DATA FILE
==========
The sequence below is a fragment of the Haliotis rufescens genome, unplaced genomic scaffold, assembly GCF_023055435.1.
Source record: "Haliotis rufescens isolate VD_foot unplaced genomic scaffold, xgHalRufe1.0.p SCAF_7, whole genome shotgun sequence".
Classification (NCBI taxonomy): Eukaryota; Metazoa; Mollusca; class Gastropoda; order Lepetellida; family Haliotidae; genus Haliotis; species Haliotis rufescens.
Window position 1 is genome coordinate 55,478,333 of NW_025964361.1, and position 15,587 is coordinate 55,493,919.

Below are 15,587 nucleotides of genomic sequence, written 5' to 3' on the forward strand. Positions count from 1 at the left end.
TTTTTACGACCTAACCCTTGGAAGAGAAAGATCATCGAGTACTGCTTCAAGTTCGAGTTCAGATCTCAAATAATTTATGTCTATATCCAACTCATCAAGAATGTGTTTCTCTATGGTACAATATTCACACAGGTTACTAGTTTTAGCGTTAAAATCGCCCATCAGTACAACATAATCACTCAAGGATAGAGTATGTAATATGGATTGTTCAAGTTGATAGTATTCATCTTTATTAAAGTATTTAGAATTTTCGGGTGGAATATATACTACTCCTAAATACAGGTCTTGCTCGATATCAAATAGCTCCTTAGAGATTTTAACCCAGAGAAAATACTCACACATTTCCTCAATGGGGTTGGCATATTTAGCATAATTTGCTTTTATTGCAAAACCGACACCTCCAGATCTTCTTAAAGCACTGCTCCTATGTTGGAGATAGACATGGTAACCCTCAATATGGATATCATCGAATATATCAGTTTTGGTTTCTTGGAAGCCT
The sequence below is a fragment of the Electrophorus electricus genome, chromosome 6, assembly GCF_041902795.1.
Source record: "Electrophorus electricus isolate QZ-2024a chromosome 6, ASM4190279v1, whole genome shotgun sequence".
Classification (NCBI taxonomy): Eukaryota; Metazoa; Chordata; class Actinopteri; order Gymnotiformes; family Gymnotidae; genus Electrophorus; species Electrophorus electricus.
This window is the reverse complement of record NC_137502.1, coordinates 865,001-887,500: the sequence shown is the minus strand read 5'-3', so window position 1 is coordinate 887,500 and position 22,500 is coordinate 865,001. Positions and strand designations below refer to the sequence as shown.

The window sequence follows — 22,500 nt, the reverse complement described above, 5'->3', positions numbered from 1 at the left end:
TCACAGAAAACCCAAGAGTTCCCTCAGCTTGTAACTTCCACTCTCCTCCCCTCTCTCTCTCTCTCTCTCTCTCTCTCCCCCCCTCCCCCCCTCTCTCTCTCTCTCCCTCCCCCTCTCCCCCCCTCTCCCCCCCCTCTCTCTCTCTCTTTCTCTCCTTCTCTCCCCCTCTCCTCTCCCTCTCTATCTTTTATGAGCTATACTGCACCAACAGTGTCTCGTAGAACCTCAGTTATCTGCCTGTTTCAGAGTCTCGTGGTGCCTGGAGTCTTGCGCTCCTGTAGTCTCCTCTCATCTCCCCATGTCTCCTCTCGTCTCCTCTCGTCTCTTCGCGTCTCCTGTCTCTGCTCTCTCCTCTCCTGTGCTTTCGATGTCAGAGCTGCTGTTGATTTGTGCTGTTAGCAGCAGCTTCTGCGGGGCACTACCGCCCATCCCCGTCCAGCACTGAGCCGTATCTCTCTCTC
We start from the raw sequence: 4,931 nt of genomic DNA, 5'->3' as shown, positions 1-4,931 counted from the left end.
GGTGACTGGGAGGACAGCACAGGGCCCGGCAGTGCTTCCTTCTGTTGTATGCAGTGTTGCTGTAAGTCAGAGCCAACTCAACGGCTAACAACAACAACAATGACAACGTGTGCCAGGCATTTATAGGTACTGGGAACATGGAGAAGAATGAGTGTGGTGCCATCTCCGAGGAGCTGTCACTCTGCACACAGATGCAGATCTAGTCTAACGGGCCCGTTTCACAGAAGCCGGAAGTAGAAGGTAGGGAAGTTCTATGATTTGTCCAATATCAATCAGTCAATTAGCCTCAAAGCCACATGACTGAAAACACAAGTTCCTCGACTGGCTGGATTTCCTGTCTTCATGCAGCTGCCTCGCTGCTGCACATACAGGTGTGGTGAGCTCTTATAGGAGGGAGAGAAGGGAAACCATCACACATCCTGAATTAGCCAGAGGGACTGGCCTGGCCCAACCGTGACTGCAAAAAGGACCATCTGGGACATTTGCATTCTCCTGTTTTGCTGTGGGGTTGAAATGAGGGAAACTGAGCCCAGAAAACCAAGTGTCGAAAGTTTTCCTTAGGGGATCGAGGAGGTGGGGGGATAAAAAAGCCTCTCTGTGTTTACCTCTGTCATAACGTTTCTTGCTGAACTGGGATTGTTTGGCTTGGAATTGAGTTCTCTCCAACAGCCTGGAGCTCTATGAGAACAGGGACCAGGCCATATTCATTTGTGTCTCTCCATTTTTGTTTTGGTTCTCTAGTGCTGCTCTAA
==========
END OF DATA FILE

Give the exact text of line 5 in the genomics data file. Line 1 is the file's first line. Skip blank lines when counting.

Below are 15,587 nucleotides of genomic sequence, written 5' to 3' on the forward strand. Positions count from 1 at the left end.